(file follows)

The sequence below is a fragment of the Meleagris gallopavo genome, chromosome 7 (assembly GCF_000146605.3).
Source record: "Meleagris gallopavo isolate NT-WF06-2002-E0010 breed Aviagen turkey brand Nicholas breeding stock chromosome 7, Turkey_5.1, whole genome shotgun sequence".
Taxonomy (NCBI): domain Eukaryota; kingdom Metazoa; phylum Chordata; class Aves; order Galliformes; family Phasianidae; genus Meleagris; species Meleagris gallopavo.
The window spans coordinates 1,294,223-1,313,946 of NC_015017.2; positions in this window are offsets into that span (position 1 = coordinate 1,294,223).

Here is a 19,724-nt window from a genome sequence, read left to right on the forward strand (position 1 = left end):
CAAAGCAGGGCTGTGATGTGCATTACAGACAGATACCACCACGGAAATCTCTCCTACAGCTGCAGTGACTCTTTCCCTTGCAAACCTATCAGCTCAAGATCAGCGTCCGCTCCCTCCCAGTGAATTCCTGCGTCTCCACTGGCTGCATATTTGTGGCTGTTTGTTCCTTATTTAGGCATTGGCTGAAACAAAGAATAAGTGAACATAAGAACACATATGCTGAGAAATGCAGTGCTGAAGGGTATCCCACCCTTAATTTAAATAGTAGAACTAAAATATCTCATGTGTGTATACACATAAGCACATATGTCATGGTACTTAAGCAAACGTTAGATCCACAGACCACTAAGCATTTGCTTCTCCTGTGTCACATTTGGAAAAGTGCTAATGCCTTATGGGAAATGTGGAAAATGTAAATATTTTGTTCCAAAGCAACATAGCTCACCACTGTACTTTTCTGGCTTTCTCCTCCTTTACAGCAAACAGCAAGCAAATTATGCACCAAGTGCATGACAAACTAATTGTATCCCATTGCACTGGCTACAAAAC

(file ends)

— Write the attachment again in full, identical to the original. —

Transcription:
The sequence below is a fragment of the Meleagris gallopavo genome, chromosome 7 (assembly GCF_000146605.3).
Source record: "Meleagris gallopavo isolate NT-WF06-2002-E0010 breed Aviagen turkey brand Nicholas breeding stock chromosome 7, Turkey_5.1, whole genome shotgun sequence".
Taxonomy (NCBI): domain Eukaryota; kingdom Metazoa; phylum Chordata; class Aves; order Galliformes; family Phasianidae; genus Meleagris; species Meleagris gallopavo.
The window spans coordinates 1,294,223-1,313,946 of NC_015017.2; positions in this window are offsets into that span (position 1 = coordinate 1,294,223).

Here is a 19,724-nt window from a genome sequence, read left to right on the forward strand (position 1 = left end):
CAAAGCAGGGCTGTGATGTGCATTACAGACAGATACCACCACGGAAATCTCTCCTACAGCTGCAGTGACTCTTTCCCTTGCAAACCTATCAGCTCAAGATCAGCGTCCGCTCCCTCCCAGTGAATTCCTGCGTCTCCACTGGCTGCATATTTGTGGCTGTTTGTTCCTTATTTAGGCATTGGCTGAAACAAAGAATAAGTGAACATAAGAACACATATGCTGAGAAATGCAGTGCTGAAGGGTATCCCACCCTTAATTTAAATAGTAGAACTAAAATATCTCATGTGTGTATACACATAAGCACATATGTCATGGTACTTAAGCAAACGTTAGATCCACAGACCACTAAGCATTTGCTTCTCCTGTGTCACATTTGGAAAAGTGCTAATGCCTTATGGGAAATGTGGAAAATGTAAATATTTTGTTCCAAAGCAACATAGCTCACCACTGTACTTTTCTGGCTTTCTCCTCCTTTACAGCAAACAGCAAGCAAATTATGCACCAAGTGCATGACAAACTAATTGTATCCCATTGCACTGGCTACAAAAC